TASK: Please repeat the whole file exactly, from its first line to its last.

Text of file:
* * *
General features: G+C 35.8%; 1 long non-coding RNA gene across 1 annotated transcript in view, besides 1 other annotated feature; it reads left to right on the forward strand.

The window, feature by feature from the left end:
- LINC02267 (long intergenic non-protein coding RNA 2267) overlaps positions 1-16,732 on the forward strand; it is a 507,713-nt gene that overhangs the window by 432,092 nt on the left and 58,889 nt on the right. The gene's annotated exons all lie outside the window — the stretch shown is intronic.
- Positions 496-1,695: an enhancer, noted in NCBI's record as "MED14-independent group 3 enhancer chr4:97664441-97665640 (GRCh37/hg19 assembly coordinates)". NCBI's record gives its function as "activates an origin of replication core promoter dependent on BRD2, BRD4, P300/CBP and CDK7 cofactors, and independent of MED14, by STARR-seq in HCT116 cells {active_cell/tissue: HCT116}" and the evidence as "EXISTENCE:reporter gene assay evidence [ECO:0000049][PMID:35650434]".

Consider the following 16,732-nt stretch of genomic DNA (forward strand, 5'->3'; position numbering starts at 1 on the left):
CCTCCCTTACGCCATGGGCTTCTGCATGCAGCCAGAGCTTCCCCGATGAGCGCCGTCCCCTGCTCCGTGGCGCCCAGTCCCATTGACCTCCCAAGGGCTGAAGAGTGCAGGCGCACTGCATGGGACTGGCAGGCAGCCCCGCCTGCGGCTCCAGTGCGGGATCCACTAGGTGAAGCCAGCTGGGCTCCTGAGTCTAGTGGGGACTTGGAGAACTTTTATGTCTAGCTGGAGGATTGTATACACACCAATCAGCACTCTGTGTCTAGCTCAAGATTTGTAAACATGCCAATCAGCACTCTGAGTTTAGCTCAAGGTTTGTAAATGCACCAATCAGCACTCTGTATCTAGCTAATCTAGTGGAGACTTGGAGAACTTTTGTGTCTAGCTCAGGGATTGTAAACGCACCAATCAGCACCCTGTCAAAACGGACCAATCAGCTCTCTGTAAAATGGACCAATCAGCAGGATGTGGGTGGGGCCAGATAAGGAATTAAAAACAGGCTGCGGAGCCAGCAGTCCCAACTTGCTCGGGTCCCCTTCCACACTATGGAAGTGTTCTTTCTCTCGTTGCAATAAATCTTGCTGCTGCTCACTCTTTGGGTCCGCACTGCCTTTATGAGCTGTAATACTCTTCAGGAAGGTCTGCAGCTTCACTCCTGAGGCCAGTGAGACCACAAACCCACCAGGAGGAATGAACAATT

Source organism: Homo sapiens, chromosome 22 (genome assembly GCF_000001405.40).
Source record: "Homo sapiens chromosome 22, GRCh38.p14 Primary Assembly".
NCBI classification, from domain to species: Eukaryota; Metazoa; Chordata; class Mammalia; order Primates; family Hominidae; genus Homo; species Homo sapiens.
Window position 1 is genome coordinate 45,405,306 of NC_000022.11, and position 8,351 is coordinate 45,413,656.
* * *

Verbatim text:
General features: G+C 35.8%; 1 long non-coding RNA gene across 1 annotated transcript in view, besides 1 other annotated feature; it reads left to right on the forward strand.

The window, feature by feature from the left end:
- LINC02267 (long intergenic non-protein coding RNA 2267) overlaps positions 1-16,732 on the forward strand; it is a 507,713-nt gene that overhangs the window by 432,092 nt on the left and 58,889 nt on the right. The gene's annotated exons all lie outside the window — the stretch shown is intronic.
- Positions 496-1,695: an enhancer, noted in NCBI's record as "MED14-independent group 3 enhancer chr4:97664441-97665640 (GRCh37/hg19 assembly coordinates)". NCBI's record gives its function as "activates an origin of replication core promoter dependent on BRD2, BRD4, P300/CBP and CDK7 cofactors, and independent of MED14, by STARR-seq in HCT116 cells {active_cell/tissue: HCT116}" and the evidence as "EXISTENCE:reporter gene assay evidence [ECO:0000049][PMID:35650434]".

Consider the following 16,732-nt stretch of genomic DNA (forward strand, 5'->3'; position numbering starts at 1 on the left):
CCTCCCTTACGCCATGGGCTTCTGCATGCAGCCAGAGCTTCCCCGATGAGCGCCGTCCCCTGCTCCGTGGCGCCCAGTCCCATTGACCTCCCAAGGGCTGAAGAGTGCAGGCGCACTGCATGGGACTGGCAGGCAGCCCCGCCTGCGGCTCCAGTGCGGGATCCACTAGGTGAAGCCAGCTGGGCTCCTGAGTCTAGTGGGGACTTGGAGAACTTTTATGTCTAGCTGGAGGATTGTATACACACCAATCAGCACTCTGTGTCTAGCTCAAGATTTGTAAACATGCCAATCAGCACTCTGAGTTTAGCTCAAGGTTTGTAAATGCACCAATCAGCACTCTGTATCTAGCTAATCTAGTGGAGACTTGGAGAACTTTTGTGTCTAGCTCAGGGATTGTAAACGCACCAATCAGCACCCTGTCAAAACGGACCAATCAGCTCTCTGTAAAATGGACCAATCAGCAGGATGTGGGTGGGGCCAGATAAGGAATTAAAAACAGGCTGCGGAGCCAGCAGTCCCAACTTGCTCGGGTCCCCTTCCACACTATGGAAGTGTTCTTTCTCTCGTTGCAATAAATCTTGCTGCTGCTCACTCTTTGGGTCCGCACTGCCTTTATGAGCTGTAATACTCTTCAGGAAGGTCTGCAGCTTCACTCCTGAGGCCAGTGAGACCACAAACCCACCAGGAGGAATGAACAATT

Source organism: Homo sapiens, chromosome 22 (genome assembly GCF_000001405.40).
Source record: "Homo sapiens chromosome 22, GRCh38.p14 Primary Assembly".
NCBI classification, from domain to species: Eukaryota; Metazoa; Chordata; class Mammalia; order Primates; family Hominidae; genus Homo; species Homo sapiens.
Window position 1 is genome coordinate 45,405,306 of NC_000022.11, and position 8,351 is coordinate 45,413,656.